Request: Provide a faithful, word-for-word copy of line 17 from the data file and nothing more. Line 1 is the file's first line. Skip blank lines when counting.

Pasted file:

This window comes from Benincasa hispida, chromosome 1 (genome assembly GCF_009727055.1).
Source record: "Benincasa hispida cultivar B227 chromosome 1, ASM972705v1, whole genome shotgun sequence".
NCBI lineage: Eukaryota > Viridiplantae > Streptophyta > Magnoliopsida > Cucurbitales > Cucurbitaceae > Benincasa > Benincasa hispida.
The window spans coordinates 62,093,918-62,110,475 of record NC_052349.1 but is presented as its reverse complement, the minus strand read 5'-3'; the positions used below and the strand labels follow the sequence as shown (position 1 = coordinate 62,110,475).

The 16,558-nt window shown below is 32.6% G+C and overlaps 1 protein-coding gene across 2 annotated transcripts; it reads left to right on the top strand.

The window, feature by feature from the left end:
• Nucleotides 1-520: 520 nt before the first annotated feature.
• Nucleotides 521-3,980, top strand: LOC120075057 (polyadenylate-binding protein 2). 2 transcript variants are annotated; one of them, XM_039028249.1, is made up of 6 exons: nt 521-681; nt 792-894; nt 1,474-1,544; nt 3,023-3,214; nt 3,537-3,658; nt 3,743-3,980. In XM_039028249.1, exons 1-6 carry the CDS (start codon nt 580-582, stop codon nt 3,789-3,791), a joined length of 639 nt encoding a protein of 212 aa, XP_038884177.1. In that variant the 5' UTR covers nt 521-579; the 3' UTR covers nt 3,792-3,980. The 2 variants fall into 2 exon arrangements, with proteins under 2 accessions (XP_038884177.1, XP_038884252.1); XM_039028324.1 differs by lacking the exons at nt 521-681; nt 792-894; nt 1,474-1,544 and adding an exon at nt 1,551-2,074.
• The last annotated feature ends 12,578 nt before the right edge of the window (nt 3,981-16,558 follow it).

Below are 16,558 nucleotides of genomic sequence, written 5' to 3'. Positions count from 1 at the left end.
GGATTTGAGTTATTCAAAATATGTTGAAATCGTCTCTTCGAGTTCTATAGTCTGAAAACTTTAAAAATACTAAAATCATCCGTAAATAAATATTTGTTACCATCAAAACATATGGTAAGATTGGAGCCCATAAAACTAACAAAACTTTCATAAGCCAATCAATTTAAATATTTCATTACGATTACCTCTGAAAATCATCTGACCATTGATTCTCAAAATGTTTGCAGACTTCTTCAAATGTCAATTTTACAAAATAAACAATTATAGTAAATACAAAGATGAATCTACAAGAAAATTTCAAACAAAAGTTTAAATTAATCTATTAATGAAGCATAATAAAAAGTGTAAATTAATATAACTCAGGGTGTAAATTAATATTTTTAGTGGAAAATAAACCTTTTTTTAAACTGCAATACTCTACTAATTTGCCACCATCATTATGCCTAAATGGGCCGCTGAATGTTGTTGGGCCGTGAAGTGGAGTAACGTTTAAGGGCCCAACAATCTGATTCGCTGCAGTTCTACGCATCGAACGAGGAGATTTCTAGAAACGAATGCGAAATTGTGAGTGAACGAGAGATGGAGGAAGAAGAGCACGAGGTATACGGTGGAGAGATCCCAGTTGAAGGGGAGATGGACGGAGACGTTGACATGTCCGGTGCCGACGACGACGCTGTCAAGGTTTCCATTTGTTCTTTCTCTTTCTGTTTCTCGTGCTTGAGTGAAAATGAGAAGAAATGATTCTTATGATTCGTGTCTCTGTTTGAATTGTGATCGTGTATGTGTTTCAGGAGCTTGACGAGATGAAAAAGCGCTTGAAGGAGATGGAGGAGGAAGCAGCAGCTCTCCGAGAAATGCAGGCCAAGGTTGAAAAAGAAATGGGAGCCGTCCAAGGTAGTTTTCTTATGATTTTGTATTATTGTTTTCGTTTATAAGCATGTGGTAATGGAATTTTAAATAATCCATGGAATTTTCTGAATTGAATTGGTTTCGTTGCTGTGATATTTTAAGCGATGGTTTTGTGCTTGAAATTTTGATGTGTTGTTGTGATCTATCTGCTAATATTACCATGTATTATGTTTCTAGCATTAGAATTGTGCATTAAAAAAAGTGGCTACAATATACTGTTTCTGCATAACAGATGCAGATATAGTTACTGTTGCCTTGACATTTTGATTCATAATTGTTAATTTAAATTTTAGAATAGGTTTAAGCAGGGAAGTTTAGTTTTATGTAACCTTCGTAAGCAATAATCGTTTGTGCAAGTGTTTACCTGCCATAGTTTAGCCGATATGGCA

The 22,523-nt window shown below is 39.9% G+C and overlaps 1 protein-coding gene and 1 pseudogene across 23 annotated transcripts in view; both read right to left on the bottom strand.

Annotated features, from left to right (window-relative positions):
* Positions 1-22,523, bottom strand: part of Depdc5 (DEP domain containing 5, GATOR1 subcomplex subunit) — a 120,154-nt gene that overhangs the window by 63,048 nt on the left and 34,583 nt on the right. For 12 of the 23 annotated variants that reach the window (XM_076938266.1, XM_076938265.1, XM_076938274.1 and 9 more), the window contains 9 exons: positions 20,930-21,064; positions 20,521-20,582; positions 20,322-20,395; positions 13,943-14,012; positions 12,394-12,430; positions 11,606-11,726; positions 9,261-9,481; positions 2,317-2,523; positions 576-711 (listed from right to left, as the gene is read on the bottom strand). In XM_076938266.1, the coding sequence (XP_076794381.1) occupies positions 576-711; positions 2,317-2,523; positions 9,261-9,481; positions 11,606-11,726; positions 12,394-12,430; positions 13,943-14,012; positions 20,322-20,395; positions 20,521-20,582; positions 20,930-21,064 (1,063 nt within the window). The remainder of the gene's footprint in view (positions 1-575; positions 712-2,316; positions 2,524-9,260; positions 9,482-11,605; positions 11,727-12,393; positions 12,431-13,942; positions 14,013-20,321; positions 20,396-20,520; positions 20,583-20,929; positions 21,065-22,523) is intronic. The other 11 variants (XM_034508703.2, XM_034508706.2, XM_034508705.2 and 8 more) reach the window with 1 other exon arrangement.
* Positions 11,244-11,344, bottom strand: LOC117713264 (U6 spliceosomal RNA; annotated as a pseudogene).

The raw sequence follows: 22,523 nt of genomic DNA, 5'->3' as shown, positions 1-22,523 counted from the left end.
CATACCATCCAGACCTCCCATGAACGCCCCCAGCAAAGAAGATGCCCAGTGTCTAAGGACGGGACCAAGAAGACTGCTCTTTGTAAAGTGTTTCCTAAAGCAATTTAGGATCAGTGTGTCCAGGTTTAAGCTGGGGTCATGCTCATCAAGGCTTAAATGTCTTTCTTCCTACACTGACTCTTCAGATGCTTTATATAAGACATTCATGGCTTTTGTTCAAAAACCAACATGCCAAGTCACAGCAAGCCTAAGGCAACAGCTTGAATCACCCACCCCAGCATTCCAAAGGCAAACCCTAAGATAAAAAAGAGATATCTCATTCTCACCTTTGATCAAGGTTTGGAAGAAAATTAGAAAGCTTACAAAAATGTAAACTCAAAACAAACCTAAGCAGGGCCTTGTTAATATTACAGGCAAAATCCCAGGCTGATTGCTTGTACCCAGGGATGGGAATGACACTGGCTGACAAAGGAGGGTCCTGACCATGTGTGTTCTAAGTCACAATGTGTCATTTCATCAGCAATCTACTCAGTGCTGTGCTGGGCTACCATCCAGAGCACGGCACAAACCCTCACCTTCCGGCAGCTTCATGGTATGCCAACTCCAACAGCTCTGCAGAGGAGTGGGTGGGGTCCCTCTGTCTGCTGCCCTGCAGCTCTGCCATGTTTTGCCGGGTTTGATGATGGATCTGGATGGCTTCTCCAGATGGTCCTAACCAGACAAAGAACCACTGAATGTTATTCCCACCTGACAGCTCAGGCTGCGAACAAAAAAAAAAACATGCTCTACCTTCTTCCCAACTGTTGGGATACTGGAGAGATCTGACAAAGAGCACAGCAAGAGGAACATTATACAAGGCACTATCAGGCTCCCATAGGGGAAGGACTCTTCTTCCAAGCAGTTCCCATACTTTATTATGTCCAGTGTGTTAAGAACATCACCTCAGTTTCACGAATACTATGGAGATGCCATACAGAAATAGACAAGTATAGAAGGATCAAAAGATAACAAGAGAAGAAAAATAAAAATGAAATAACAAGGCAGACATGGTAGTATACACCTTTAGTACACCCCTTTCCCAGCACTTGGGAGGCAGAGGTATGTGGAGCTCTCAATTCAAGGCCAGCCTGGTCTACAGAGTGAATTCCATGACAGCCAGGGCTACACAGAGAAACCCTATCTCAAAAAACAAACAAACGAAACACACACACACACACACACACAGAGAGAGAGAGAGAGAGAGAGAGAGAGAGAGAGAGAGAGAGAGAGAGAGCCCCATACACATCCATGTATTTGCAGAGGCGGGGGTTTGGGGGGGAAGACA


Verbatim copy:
CATACCATCCAGACCTCCCATGAACGCCCCCAGCAAAGAAGATGCCCAGTGTCTAAGGACGGGACCAAGAAGACTGCTCTTTGTAAAGTGTTTCCTAAAGCAATTTAGGATCAGTGTGTCCAGGTTTAAGCTGGGGTCATGCTCATCAAGGCTTAAATGTCTTTCTTCCTACACTGACTCTTCAGATGCTTTATATAAGACATTCATGGCTTTTGTTCAAAAACCAACATGCCAAGTCACAGCAAGCCTAAGGCAACAGCTTGAATCACCCACCCCAGCATTCCAAAGGCAAACCCTAAGATAAAAAAGAGATATCTCATTCTCACCTTTGATCAAGGTTTGGAAGAAAATTAGAAAGCTTACAAAAATGTAAACTCAAAACAAACCTAAGCAGGGCCTTGTTAATATTACAGGCAAAATCCCAGGCTGATTGCTTGTACCCAGGGATGGGAATGACACTGGCTGACAAAGGAGGGTCCTGACCATGTGTGTTCTAAGTCACAATGTGTCATTTCATCAGCAATCTACTCAGTGCTGTGCTGGGCTACCATCCAGAGCACGGCACAAACCCTCACCTTCCGGCAGCTTCATGGTATGCCAACTCCAACAGCTCTGCAGAGGAGTGGGTGGGGTCCCTCTGTCTGCTGCCCTGCAGCTCTGCCATGTTTTGCCGGGTTTGATGATGGATCTGGATGGCTTCTCCAGATGGTCCTAACCAGACAAAGAACCACTGAATGTTATTCCCACCTGACAGCTCAGGCTGCGAACAAAAAAAAAAACATGCTCTACCTTCTTCCCAACTGTTGGGATACTGGAGAGATCTGACAAAGAGCACAGCAAGAGGAACATTATACAAGGCACTATCAGGCTCCCATAGGGGAAGGACTCTTCTTCCAAGCAGTTCCCATACTTTATTATGTCCAGTGTGTTAAGAACATCACCTCAGTTTCACGAATACTATGGAGATGCCATACAGAAATAGACAAGTATAGAAGGATCAAAAGATAACAAGAGAAGAAAAATAAAAATGAAATAACAAGGCAGACATGGTAGTATACACCTTTAGTACACCCCTTTCCCAGCACTTGGGAGGCAGAGGTATGTGGAGCTCTCAATTCAAGGCCAGCCTGGTCTACAGAGTGAATTCCATGACAGCCAGGGCTACACAGAGAAACCCTATCTCAAAAAACAAACAAACGAAACACACACACACACACACACACAGAGAGAGAGAGAGAGAGAGAGAGAGAGAGAGAGAGAGAGAGAGAGAGAGCCCCATACACATCCATGTATTTGCAGAGGCGGGGGTTTGGGGGGGAAGACA